Listening to Herbert Puchta talk has always been a great chance and Zeynep Urkun’s talk became one of my favourites from the conference. Could a boring subject like assessment be dealt as interesting as Ms Urkun did. And what a final was there to surprise the whole audience and left us with smiling faces.

Concurrent Keynote/ Saturday:

I attended Daniel Bank’s session entitled How Teaching Less Can Help Your Students to Learn More.

Daniel shared how he helped his students to take responsibility in their own learning and had the chance to watch his student teachers in action.

He suggested that teachers remove themselves from the front of the classroom and delegate responsibility. He told us to sit back and let them go, let them teach. This way, he said, they will be able to fill in the gaps in their own knowledge.

He also suggested the followings

  •  Flip the classroom
  • Invite guest teachers, older students to be guest speakers
  • Let them debate ( but assign the roles carefully so that all benefit from the process)

He introduced

  • Class Dojo to check homework
  • Edmodo
  • Quizlet

Day 2

 

The Plenaries

After a long but fruitful day 1, we started day 2 with another inspiring show. Jeremy Harmer reading stories and Steve Bingham playing the violin. My mind, again playing teacher, was telling me “can this be a reading club project for my students next year?’

JJ Wilson’s plenary was packed with strategies for learning vocabulary and dealing with errors and as always it was a great opportunity to see Jan Blake telling her stories involving the audience in the story and the songs. Even days later I still catch myself humming the tunes I learned from her on Sunday.

Concurrent Keynote / Sunday

Nina lauder’s session entitled Creating Curiosity in the Classroom was on my list when I got the programme of the conference. It was an amazing session full of great activities and thought provoking moments. Nina reminded us how curiosity is important for motivating students and said if we kill curiosity, we will kill the need to learn. She suggested we teachers build up curiosity before the lessons begin. For instance, using props, costumes, images and realia will help the teacher to evoke curiosity among students. We discussed how to use project work, riddles, quests, drama, songs, close-ups, brainstorming in the classroom. Nina Lauder suggested that we give the clues for the riddles one by one and invite students to make guesses after each clue is given. She also reminded that a relaxed learning environment is a must.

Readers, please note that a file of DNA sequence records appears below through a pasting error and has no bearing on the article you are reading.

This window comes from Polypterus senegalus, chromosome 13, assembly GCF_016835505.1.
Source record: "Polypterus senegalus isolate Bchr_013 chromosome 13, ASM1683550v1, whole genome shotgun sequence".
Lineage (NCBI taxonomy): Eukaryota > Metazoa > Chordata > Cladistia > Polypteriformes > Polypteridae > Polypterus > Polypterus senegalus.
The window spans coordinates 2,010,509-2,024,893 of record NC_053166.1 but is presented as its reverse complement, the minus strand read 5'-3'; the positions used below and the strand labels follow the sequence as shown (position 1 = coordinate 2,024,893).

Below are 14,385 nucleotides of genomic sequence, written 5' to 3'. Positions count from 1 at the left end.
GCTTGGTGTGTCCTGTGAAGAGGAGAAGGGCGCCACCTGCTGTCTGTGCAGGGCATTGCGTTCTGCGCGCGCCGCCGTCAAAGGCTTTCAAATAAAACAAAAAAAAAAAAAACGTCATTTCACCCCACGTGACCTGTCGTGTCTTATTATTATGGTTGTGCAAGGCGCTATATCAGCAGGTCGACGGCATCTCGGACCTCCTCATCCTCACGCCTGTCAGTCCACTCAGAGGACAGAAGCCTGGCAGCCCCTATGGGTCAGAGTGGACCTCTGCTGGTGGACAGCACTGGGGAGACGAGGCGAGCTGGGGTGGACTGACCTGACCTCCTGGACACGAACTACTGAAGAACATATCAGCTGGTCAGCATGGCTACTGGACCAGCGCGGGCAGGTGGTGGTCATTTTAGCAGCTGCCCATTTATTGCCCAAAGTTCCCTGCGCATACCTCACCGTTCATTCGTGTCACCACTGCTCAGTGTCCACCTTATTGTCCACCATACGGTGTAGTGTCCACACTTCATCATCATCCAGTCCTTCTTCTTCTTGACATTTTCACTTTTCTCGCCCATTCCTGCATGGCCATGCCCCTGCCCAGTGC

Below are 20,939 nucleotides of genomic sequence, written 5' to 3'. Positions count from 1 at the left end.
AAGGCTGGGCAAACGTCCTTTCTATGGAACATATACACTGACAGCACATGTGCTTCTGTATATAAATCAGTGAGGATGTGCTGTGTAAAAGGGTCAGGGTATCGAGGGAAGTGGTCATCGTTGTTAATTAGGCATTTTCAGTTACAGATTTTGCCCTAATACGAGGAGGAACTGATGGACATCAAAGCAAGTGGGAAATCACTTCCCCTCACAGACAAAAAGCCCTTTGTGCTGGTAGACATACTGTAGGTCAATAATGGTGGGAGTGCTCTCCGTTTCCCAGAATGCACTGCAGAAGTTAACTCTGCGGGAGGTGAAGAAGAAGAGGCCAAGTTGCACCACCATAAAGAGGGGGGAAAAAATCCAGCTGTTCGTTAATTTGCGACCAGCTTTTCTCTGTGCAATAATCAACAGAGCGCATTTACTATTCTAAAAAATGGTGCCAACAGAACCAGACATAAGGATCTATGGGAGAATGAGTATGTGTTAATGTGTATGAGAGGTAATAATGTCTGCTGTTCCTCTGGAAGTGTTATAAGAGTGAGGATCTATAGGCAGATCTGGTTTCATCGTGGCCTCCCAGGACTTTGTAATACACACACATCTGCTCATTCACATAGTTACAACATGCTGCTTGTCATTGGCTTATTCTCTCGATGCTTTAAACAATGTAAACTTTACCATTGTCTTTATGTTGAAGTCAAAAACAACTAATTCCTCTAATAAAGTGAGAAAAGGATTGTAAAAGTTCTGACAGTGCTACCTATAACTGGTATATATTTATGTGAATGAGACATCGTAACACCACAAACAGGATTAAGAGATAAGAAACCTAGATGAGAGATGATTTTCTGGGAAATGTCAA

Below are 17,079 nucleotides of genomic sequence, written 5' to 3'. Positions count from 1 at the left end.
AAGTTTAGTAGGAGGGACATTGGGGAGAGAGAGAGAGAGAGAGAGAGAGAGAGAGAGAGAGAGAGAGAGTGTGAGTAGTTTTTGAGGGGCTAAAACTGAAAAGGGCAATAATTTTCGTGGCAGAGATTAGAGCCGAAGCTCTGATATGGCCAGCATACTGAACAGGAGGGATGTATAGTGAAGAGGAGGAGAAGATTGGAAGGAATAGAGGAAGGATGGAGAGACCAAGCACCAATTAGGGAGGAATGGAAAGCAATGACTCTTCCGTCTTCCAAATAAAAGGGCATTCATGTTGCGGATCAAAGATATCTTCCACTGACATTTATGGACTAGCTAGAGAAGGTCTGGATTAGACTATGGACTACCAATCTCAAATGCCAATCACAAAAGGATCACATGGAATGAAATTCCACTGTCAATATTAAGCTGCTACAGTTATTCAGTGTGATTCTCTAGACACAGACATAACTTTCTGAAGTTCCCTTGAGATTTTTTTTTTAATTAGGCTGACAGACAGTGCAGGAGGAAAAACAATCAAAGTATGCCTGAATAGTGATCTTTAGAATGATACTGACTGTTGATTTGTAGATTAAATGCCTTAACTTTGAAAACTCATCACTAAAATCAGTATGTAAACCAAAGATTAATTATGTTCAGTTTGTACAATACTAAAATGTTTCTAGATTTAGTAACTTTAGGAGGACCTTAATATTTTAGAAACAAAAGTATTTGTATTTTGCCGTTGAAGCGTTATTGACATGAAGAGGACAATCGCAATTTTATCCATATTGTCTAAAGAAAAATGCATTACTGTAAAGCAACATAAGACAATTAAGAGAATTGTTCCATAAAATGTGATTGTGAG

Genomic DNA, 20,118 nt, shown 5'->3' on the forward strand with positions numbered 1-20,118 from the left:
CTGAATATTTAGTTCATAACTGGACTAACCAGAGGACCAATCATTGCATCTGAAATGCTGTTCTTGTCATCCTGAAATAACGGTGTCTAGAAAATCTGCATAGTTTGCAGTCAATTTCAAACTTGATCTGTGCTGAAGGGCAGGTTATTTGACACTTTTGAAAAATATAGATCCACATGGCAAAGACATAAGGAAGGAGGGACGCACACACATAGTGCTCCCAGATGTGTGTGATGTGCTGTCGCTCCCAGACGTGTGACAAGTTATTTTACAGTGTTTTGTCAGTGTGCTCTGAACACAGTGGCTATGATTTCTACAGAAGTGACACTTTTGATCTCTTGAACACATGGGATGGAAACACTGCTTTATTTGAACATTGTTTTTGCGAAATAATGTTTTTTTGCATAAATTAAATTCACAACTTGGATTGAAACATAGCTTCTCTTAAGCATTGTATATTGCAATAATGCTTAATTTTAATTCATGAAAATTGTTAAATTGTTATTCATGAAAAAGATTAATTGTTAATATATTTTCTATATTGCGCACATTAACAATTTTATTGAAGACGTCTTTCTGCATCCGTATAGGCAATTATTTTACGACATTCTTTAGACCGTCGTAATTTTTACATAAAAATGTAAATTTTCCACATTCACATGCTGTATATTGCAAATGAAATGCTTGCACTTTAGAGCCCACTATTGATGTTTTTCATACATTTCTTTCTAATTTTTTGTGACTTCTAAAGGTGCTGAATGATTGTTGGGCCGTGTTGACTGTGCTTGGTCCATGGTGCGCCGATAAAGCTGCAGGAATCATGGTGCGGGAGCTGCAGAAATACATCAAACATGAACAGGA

A very important lesson learned from Nina’s session

Keep in mind: different students are curious about different things.

Congratulations to Burcu Akyol and the conference organizing team for this wonderful event. We are all looking forward to the next conference.

ISTEK ELT 2013, Ideas for Monday

Handouts:

Some more ideas on my blog on using songs and music in the classroom

http://evasimkesyan.com/2012/08/03/beatlesmania/

https://docs.google.com/spreadsheet/ccc?key=0AnayGhctnQeddHlvaEIxTFJmeDd0eWk0dXlDLTV6aHc&hl=en#gid=2

http://evasimkesyan.com/2011/01/21/using-songs-by-anna-musielak/

http://evasimkesyan.com/2011/01/04/songs-in-efl-classroom/

http://evasimkesyan.com/2011/01/17/lemon-tree-an-activity-for-tomorows-class/

 

Last minute preparations for #sswebcon

YOU are a story absorber and a story teller  Andrew Wright

At the moment, I’m working on the bios of the presenters, moderator roles, taking some notes, etc…

Howevere, as usual, I have things around me to distract my attention. I came across with the article written by Andrew Wright and then I just came here to remind you about the conference once more